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The Power of Nature

Updated: Mar 2, 2020

There is something really simple you can do today to improve your child’s development, health and success: take them outside to connect with nature together with you.

For a large number of us spending time in nature as a child is a fond memory. Riding bikes, exploring rocks, finding insects, climbing trees or simply just being outdoors playing games with friends. Little did we know at the time that this enjoyment and play was developing our brains, bodies and personalities, not just for those years but for later life too.

We are increasingly aware that today's children don't have these kinds of memories due to a significant decline in the amount of free time children spend outdoors. A knowledge of surrounding natural environments and a connection with the cycles of the earth are no longer part of their everyday survival, routine or enjoyment. Unless you have a personal interest in nature and the outdoors you and your children may both go long periods of time without it and even build up reservations or lose confidence in how to engage with it.


" The wild world is becoming so remote to children that they miss out – and an interest in the natural world doesn’t grow as it should. Nobody is going to protect the natural world unless they understand it." Sir David Attenborough


But does this harm your health? Introducing Nature Deficit Disorder

Concerns about the amounting disconnect with nature were voiced by philosopher William James over a century ago through his work ‘On a Certain Blindness in Human Beings’. James radically suggested that the antidote to was to shun materialism, reawaken the senses and return to "a more profound primitive level".

Author Richard Louv later coined the term ‘Nature Deficit Disorder’, in his work "Last Child in the Woods". The term describes the progressive effect of a detachment with nature and the diminishing access people have to natural open spaces, that can lead to adverse health consequences and behavioural issues. This is because we have an innate need, first called biophillia by Edward Wilson in his 1984 book 'Biophilia', to have access to natural spaces and a connection with the life and energy of the earth - it's in our DNA.

Programmes, like Forest School and Forest Bathing exist world-wide and counterbalance nature deficit disorder so that we can reap the benefits of natural outdoor environments on mental, emotional and physical wellbeing.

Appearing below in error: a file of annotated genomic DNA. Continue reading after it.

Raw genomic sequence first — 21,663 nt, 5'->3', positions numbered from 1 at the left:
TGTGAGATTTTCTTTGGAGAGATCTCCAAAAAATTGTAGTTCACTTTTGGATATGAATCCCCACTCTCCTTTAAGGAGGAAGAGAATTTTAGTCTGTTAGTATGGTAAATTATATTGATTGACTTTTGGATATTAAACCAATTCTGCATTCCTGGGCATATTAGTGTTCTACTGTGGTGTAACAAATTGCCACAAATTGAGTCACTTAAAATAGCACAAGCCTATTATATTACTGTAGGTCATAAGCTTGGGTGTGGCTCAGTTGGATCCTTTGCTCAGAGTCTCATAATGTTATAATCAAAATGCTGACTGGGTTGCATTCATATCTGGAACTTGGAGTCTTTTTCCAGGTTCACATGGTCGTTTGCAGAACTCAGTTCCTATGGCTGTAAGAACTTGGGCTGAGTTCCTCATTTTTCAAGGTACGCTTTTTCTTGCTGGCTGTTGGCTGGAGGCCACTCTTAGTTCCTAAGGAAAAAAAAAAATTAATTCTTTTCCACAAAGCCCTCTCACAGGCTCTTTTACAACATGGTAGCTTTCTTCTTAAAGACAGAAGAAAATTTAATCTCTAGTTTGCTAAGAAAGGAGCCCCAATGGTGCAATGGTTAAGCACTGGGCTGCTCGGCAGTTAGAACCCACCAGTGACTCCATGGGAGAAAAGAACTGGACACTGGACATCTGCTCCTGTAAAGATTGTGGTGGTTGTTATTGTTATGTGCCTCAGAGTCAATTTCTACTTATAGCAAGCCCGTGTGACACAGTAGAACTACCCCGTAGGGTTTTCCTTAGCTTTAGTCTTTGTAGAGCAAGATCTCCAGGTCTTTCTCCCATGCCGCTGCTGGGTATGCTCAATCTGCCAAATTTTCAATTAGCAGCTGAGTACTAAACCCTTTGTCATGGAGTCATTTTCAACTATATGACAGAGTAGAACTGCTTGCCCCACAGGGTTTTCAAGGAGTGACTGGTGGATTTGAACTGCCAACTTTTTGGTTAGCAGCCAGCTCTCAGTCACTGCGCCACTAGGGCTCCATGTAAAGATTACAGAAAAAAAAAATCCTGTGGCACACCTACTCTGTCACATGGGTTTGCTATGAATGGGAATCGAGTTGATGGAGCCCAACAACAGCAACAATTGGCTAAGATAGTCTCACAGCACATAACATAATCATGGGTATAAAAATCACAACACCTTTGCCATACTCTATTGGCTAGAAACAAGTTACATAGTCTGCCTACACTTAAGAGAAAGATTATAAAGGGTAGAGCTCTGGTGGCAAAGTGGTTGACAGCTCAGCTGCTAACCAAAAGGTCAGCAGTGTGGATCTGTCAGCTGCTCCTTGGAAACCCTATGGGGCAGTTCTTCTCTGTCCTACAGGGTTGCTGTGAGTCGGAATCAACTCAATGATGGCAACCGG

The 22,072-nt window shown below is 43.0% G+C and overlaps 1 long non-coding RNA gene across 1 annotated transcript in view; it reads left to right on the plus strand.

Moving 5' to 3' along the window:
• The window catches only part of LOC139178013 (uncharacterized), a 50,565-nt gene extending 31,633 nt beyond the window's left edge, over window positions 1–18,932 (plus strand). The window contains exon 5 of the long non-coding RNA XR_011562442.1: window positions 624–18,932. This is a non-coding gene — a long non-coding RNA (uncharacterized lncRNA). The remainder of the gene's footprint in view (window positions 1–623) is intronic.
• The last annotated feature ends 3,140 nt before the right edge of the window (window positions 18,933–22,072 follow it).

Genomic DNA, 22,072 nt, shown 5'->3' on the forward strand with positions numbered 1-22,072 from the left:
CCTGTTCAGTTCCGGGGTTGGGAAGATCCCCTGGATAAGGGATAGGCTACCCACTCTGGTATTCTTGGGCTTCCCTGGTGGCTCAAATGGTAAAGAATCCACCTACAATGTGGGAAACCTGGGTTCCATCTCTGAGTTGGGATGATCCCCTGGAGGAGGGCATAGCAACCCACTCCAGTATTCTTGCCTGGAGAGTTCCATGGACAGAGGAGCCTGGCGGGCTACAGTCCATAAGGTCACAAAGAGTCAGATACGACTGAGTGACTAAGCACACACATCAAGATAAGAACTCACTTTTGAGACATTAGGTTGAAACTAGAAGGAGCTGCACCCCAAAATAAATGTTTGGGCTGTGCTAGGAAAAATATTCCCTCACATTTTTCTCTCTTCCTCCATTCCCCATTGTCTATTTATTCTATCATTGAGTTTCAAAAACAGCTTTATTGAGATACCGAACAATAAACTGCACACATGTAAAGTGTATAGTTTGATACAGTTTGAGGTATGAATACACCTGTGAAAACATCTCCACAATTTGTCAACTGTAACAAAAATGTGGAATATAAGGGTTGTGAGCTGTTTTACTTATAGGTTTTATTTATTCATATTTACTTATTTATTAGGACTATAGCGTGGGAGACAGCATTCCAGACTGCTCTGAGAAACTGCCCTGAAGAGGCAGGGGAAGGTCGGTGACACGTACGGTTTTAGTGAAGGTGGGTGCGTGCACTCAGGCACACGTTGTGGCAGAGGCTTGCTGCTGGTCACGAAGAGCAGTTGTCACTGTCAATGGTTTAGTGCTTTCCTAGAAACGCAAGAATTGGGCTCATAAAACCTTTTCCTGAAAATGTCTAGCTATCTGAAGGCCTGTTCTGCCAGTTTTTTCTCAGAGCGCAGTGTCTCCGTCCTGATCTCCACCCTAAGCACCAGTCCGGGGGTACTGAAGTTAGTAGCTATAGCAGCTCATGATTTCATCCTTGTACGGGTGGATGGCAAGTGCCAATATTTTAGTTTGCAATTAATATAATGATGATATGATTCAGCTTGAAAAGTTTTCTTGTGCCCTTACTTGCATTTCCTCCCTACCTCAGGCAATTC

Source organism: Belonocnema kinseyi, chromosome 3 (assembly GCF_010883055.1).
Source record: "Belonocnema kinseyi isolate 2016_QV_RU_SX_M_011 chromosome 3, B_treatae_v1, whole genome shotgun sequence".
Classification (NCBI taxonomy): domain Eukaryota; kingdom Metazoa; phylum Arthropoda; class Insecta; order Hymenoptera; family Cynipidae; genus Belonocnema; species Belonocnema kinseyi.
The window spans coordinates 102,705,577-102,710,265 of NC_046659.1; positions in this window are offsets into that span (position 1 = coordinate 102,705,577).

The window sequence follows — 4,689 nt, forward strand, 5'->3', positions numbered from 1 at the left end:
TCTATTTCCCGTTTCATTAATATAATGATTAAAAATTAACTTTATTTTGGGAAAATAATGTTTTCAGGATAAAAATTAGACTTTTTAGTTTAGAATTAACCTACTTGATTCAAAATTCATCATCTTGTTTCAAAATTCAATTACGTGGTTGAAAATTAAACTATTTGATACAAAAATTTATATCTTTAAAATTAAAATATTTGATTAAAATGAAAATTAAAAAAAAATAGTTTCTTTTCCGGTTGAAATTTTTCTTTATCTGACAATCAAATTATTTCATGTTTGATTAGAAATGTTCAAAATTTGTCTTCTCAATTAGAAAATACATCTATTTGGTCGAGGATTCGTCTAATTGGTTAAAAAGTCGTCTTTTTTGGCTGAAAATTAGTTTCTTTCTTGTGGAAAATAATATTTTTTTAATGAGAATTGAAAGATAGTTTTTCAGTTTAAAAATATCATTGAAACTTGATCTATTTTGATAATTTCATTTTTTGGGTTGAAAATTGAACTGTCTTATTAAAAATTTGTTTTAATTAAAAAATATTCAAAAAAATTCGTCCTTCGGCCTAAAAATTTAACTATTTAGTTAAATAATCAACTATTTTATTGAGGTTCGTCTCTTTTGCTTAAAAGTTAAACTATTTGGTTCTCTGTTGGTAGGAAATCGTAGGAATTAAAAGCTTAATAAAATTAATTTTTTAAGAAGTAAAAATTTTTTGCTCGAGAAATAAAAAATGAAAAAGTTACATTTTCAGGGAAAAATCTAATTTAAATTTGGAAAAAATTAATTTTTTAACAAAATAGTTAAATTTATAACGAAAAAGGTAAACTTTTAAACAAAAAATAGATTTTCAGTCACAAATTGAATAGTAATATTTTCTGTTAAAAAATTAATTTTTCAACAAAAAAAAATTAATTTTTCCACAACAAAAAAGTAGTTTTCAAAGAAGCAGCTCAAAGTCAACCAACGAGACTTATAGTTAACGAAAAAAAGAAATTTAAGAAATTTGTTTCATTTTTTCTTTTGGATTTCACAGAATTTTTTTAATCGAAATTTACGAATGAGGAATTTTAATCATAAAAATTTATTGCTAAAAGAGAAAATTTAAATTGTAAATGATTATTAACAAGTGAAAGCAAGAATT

The Benefits of Bringing More Nature into Your World

But what are the health benefits from spending more time in natural settings, or the potential harm from not doing so? Read on to find out some of the main issues.

1. Relieves Stress

School, work and home lives are fast paced, target focussed, highly competitive and externally driven. This type of lifestyle promotes unhealthy emotions stemming from feelings of inadequacy and being overwhelmed. Living in a constant state of trying to keep up and not feeling good enough damages mental health, increasing stress and depression, and also affects physical health, leading to increased blood pressure, heart rate, muscle tension, and the production of stress hormones and suppressing your immune systems.

Time spent in nature can reduce your experience of stress which is felt in both the mind and body. When you are surrounded by nature stress is processed differently and it becomes more manageable. Consciously removing yourself from pressured environments gives you a chance to rest, reflect and restore your perspective, calm and balance. Natural environments are welcoming and have no expectations on you (unlike a meeting room or the family kitchen). There are no right or wrong experiences in nature, no instruction of how to engage with it and no judgement on how you use the space.

2. Encourages physical movement

A recent study by the World Health Organisation found 80% of 11- to 17-year-olds around the world are not taking enough physical exercise. The World Health Organization says children's health is being damaged as well as their brain development and social skills.

Being outdoors encourages physical wellbeing. Natural outdoor environments offer uneven and varied terrain, testing your stamina, agility, balance, flexibility and creativity to navigate. Being outdoors is to be without walls and fences, encouraging movement further and longer.

A Scottish study found activity levels were 2.2 times higher in a typical Forest School day than during a school day that included PE lessons.

The natural world is varied, unpredictable, and challenging. Unlike a highly controlled indoor play gym or P.E. lesson, nature offers the chance for children to push their own boundaries, take risks appropriate to themselves and the environment, and to truly find out what they may be physically capable of. When we achieve our chosen physical goals we can build our confidence and self-esteem. Our greatest learnings come from being just outside our comfort zone, where ‘mistakes’ and ‘failures’ arise. Similarly, some of our greatest achievements come from taking a risk and trusting our intuition.